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Footprints: Fear in border town

Updated May 07, 2017

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QUETTA: Members and supporters of the Balochistan Muttahida Mahaz protesting on Saturday outside the Afghan consulate against unprovoked firing by Afghan security forces on civilians and Frontier Corps personnel a day earlier.—Online
QUETTA: Members and supporters of the Balochistan Muttahida Mahaz protesting on Saturday outside the Afghan consulate against unprovoked firing by Afghan security forces on civilians and Frontier Corps personnel a day earlier.—Online

NEAR Jinnah Road at Quetta’s taxi stand, Naeem Ullah Khan is shouting out his destination. Three passengers were already sitting in his car, and he starts the journey as I too get in. “Is the Quetta-Chaman route closed today?” I ask. “No, it was closed yesterday, and we could not earn our livelihood,” he replies.

The three young Chaman residents travelling in this taxi are barely aware of the situation. Ashraf, dressed in traditional Afghan attire, knows only that the census team in Chaman was attacked on Friday. As we reach the top of the breathtakingly beautiful Khojak Pass near Chaman city, three army helicopters are hovering over the mountains. One of the passengers asks: “What happened? Have Pakistan and Afghanistan have started a war?”

After a small rendezvous in Chaman city, we head to the border located four kilometres from the city. The situation is tense, and there are some 3,000 army and Frontier Corps personnel. Except for security vehicles and the DSNG vans of private TV channels, there is no one at Zero Point.

Following the tragic incident on Friday, the border has been closed. “Every day, around 30,000 local Chaman traders cross the border to work in Afghanistan. They’re sitting at home these days,” says Habib Ullah Achakzai, a local trade leader in Chaman. Sitting in Qandahari bazaar of Chaman city, he explains, “Our business in Chaman in particular and Qilla Abdullah district in general is attached to Zero Point. Currently, several families I know personally cannot even earn their livelihood.”

In Balochistan, Qilla Abdullah is a predominantly Pakhtun district, and Chaman city is its headquarters. At the district commissioner’s office, only a clerk is present. The others, I am told, have left for Quetta or elsewhere.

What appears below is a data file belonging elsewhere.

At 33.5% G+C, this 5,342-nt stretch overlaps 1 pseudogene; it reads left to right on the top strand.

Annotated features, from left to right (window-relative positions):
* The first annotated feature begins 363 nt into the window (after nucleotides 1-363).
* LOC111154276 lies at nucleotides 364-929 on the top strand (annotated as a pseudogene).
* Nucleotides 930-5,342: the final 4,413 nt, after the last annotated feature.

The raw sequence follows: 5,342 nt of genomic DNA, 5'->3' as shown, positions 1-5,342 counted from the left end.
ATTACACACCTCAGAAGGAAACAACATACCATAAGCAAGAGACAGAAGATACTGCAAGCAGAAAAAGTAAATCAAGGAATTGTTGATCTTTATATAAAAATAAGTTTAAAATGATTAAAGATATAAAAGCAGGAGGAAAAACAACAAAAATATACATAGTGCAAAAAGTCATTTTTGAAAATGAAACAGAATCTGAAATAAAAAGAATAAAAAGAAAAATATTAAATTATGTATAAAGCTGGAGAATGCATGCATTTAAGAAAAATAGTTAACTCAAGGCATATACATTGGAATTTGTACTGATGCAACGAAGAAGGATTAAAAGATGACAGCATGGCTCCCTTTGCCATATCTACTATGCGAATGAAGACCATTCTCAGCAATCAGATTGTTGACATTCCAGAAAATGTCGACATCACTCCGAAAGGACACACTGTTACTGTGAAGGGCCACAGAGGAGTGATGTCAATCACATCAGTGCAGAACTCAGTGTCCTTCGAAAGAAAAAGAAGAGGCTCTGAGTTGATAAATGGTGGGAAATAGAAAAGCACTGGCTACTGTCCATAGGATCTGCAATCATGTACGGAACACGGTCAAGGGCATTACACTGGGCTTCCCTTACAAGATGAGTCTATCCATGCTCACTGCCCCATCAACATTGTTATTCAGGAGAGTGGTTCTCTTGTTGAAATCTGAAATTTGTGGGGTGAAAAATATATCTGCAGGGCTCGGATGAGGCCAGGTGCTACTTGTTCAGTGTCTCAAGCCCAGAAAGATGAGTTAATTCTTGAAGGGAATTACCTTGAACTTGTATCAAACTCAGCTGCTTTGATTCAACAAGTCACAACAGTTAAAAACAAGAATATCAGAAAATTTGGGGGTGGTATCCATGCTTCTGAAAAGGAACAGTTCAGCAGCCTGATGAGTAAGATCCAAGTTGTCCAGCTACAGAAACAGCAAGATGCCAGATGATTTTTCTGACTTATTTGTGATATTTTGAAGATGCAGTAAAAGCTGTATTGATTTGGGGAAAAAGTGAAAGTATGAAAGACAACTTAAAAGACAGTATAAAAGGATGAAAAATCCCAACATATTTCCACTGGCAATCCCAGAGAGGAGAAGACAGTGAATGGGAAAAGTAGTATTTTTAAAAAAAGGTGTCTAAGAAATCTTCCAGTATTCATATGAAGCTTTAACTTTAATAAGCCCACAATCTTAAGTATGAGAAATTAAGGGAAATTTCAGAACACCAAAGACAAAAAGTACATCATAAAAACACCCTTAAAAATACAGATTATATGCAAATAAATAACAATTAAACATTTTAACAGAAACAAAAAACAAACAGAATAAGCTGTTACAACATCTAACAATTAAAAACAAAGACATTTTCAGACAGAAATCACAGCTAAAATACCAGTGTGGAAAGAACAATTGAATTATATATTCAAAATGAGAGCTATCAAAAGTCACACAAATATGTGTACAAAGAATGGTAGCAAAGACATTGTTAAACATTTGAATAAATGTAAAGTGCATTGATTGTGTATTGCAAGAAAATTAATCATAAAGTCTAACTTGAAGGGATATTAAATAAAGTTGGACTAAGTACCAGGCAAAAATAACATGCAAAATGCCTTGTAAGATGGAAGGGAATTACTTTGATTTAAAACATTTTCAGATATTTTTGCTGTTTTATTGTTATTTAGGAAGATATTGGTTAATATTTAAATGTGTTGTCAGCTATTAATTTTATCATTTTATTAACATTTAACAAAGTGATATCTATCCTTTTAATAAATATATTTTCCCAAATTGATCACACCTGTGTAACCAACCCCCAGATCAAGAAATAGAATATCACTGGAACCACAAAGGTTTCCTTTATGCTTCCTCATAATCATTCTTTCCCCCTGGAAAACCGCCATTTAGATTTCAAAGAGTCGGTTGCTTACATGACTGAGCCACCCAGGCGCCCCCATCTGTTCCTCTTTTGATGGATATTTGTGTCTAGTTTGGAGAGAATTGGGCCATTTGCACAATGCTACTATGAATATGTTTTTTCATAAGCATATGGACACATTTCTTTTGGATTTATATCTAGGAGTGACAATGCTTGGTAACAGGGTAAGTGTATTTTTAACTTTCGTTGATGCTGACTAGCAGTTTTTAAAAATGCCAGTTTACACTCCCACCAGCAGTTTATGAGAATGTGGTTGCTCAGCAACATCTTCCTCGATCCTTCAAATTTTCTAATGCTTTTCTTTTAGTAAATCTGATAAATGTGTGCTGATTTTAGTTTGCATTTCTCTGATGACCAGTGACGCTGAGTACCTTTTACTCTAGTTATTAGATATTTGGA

At the Pakistan-Afghanistan border, a security official tells me: “We have asked civilians to vacate the border town as the situation is still tense. They have been moved three kilometres away.”

According to a local journalist in Chaman, Asghar Achakzai, there are around 14 towns at the border in Qilla Abdullah district. “You can hardly find civilians in these towns now,” he adds. “They have mostly gone to Chaman city, and areas around the Khojak Pass, Qilla Abdullah, and Quetta. They’re staying with relatives.”

During the half-day I spend there, Chaman is rife with rumour; the residents are beginning to get message alerts. One of them is Mohammad Nawaz, in his late twenties. “I have never been so scared in my life as I am these days,” he tells me. “Shelling has also occurred in the areas surrounding Chaman. I do not know what is wrong with us, as we [the Achakzai people] live on both side of the border. Half my family lives on the other side of the border, while we have lived here since before Pakistan was created. Gradually, slowly, we are getting cut off from each other — socially, culturally and economically. Afghan forces also predominantly belong to the Achakzai tribe, and their guns kill their own brethren on Pakistan’s side of the border. This madness has to stop.”

Sitting in his small office at Chaman’s famous Taj Road, Asghar Achakzai goes into the background of the recent crisis. He explains: “In 2014, trenches were being dug at the Pak-Afghan border to stop the infiltration of terrorists. Three bordering towns were left out of the trenches. It is said that Killi Luqman, Killi Jahangir, and Killi Haji Mohammad Rasool, though towns of Pakistan, were left out even though residents have Pakistani national identity cards and facilities.”

Currently, these border towns are on the other side of the trenches, which is why Afghan authorities are opposed to a census here. Due to this, residents say, these towns have become controversial. The Afghans attacked the census team and civilians in Killi Jahangir and Killi Luqman in an assault that continued for nearly eight hours. The tragic incident took lives of 12 Pakistanis, including two members of the security forces.

In Chaman city, schools, colleges, and other educational institutions are closed, so much so that intermediate exams have been cancelled. In the city and beyond, everyone is praying for peace. “I have not slept since yesterday due to the fear of cross-border firing in my town, Sui Karez,” says Shams Ullah. “There are 300 houses and the town is approximately 12 kilometres away from Chaman city. Afghan forces target the civilian population directly.”

According to Asghar Achakzai, “The standoff between Pakistan and Afghanistan is over the claims of each over the aforementioned border towns.”

Having paid a last visit to the Chaman Civil Hospital, an octogenarian father of six children tells me in Pushto-accented Urdu: “In the bypass area of Chaman city, I lost two of my children and the others sustained injuries due to the shelling.”

Although the weather in Chaman is cloudy, and it finally starts raining, the mood of the people remains gloomy.

Published in Dawn, May 7th, 2017